REVIEW: Ruffian on the stair@The Lantern @ ACT

Brian Butler May 6, 2017

Pretty much Joe Orton’s first play – written in 1964 – this 3-hander deals comically and darkly with love, sex for sale , Catholicism, homosexuality, lies,   power and loneliness.

If we believe what the characters tell us, Mike is an ex-boxer fallen on hard times, and now involved in shady goings on in the toilets at Kings Cross. He’s living with Joyce alias Maddie, the 3rd generation of a family of whores. What’s certain is Mike has a loaded gun and a guilty secret.

Their dysfunctional domestic routine is turned upside down by the mincing arrival of the very handsome young male hairdresser Wilson, who knows a lot more about them than a stranger should.

What unravels is a story of death, revenge and coincidence – very reminiscent of the early writings of Harold Pinter. Orton uses the heightened language of a poet to comic relief in this most mundane and claustrophobic bedsit, getting laughs out of many excellent one-liners – as in “They think just because you’re a criminal they can treat you like dirt “ and “they enquired into my circumstances – I don’t have any circumstances “.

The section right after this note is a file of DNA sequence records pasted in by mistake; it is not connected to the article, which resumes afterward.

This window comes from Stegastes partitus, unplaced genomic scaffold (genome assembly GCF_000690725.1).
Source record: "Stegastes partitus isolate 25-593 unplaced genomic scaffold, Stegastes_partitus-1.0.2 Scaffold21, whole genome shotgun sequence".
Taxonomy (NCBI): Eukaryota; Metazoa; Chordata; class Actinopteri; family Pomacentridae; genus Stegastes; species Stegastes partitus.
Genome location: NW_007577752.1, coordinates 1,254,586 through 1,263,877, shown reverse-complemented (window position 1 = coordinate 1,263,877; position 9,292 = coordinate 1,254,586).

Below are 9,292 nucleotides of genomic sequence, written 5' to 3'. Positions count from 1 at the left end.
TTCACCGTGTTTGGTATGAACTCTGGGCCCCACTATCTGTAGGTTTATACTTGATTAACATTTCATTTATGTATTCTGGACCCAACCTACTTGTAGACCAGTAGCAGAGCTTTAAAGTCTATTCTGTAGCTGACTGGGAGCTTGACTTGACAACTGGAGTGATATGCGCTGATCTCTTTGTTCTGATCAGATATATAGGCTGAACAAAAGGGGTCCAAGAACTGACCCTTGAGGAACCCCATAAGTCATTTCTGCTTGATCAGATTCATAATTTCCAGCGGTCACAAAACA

When Mike murders Wilson , Joyce’s comment is “this is what comes of not having a regular job “.

The Blue Devil Theatre Company’s production at the Lantern Theatre, has very strong players who really spark off each other and rarely lose an opportunity for humour, pathos and menace. Kiki Kendrick as the bored and past her best Joyce, Padraig Lynch as the self-righteous Mike and Elliott Rogers as truly menacing Wilson all excel.

The play runs again on May 26 and 27.